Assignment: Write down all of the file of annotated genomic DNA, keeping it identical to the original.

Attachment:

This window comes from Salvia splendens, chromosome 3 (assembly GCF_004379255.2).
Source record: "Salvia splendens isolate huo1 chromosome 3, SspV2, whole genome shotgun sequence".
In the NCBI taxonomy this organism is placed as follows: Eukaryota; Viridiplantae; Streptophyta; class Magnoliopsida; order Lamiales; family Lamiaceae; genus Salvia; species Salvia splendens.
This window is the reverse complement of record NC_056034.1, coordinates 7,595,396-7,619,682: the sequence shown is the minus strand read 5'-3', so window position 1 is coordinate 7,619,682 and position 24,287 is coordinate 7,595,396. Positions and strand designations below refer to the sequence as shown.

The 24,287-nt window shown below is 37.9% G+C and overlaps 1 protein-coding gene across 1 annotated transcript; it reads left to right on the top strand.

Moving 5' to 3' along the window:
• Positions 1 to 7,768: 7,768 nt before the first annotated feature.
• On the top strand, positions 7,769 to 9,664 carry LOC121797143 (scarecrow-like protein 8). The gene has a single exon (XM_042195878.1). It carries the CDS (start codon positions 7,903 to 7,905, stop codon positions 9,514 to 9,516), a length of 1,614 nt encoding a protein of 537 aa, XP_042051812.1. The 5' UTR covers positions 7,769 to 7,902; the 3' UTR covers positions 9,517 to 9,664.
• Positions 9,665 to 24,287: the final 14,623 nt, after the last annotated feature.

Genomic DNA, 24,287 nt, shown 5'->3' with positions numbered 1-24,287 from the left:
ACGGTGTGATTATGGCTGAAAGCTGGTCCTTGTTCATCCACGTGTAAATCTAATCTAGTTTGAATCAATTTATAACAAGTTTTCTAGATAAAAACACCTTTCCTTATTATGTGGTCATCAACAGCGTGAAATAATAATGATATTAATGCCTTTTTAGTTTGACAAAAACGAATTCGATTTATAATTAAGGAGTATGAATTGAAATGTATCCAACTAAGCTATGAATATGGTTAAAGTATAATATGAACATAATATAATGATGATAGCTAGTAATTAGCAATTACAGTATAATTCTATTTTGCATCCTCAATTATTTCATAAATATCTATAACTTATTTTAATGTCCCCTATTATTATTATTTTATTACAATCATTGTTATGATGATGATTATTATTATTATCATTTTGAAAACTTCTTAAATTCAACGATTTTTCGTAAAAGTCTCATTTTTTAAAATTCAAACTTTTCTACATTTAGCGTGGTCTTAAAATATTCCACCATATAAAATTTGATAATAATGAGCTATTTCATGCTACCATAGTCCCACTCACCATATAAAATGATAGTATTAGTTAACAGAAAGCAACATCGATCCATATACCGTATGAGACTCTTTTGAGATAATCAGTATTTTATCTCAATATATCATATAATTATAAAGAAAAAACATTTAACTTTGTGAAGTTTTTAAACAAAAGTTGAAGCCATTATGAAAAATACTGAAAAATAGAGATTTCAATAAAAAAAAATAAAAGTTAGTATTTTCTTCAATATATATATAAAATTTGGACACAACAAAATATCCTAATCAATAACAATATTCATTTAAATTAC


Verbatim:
This window comes from Salvia splendens, chromosome 3 (assembly GCF_004379255.2).
Source record: "Salvia splendens isolate huo1 chromosome 3, SspV2, whole genome shotgun sequence".
In the NCBI taxonomy this organism is placed as follows: Eukaryota; Viridiplantae; Streptophyta; class Magnoliopsida; order Lamiales; family Lamiaceae; genus Salvia; species Salvia splendens.
This window is the reverse complement of record NC_056034.1, coordinates 7,595,396-7,619,682: the sequence shown is the minus strand read 5'-3', so window position 1 is coordinate 7,619,682 and position 24,287 is coordinate 7,595,396. Positions and strand designations below refer to the sequence as shown.

The 24,287-nt window shown below is 37.9% G+C and overlaps 1 protein-coding gene across 1 annotated transcript; it reads left to right on the top strand.

Moving 5' to 3' along the window:
• Positions 1 to 7,768: 7,768 nt before the first annotated feature.
• On the top strand, positions 7,769 to 9,664 carry LOC121797143 (scarecrow-like protein 8). The gene has a single exon (XM_042195878.1). It carries the CDS (start codon positions 7,903 to 7,905, stop codon positions 9,514 to 9,516), a length of 1,614 nt encoding a protein of 537 aa, XP_042051812.1. The 5' UTR covers positions 7,769 to 7,902; the 3' UTR covers positions 9,517 to 9,664.
• Positions 9,665 to 24,287: the final 14,623 nt, after the last annotated feature.

Genomic DNA, 24,287 nt, shown 5'->3' with positions numbered 1-24,287 from the left:
ACGGTGTGATTATGGCTGAAAGCTGGTCCTTGTTCATCCACGTGTAAATCTAATCTAGTTTGAATCAATTTATAACAAGTTTTCTAGATAAAAACACCTTTCCTTATTATGTGGTCATCAACAGCGTGAAATAATAATGATATTAATGCCTTTTTAGTTTGACAAAAACGAATTCGATTTATAATTAAGGAGTATGAATTGAAATGTATCCAACTAAGCTATGAATATGGTTAAAGTATAATATGAACATAATATAATGATGATAGCTAGTAATTAGCAATTACAGTATAATTCTATTTTGCATCCTCAATTATTTCATAAATATCTATAACTTATTTTAATGTCCCCTATTATTATTATTTTATTACAATCATTGTTATGATGATGATTATTATTATTATCATTTTGAAAACTTCTTAAATTCAACGATTTTTCGTAAAAGTCTCATTTTTTAAAATTCAAACTTTTCTACATTTAGCGTGGTCTTAAAATATTCCACCATATAAAATTTGATAATAATGAGCTATTTCATGCTACCATAGTCCCACTCACCATATAAAATGATAGTATTAGTTAACAGAAAGCAACATCGATCCATATACCGTATGAGACTCTTTTGAGATAATCAGTATTTTATCTCAATATATCATATAATTATAAAGAAAAAACATTTAACTTTGTGAAGTTTTTAAACAAAAGTTGAAGCCATTATGAAAAATACTGAAAAATAGAGATTTCAATAAAAAAAAATAAAAGTTAGTATTTTCTTCAATATATATATAAAATTTGGACACAACAAAATATCCTAATCAATAACAATATTCATTTAAATTAC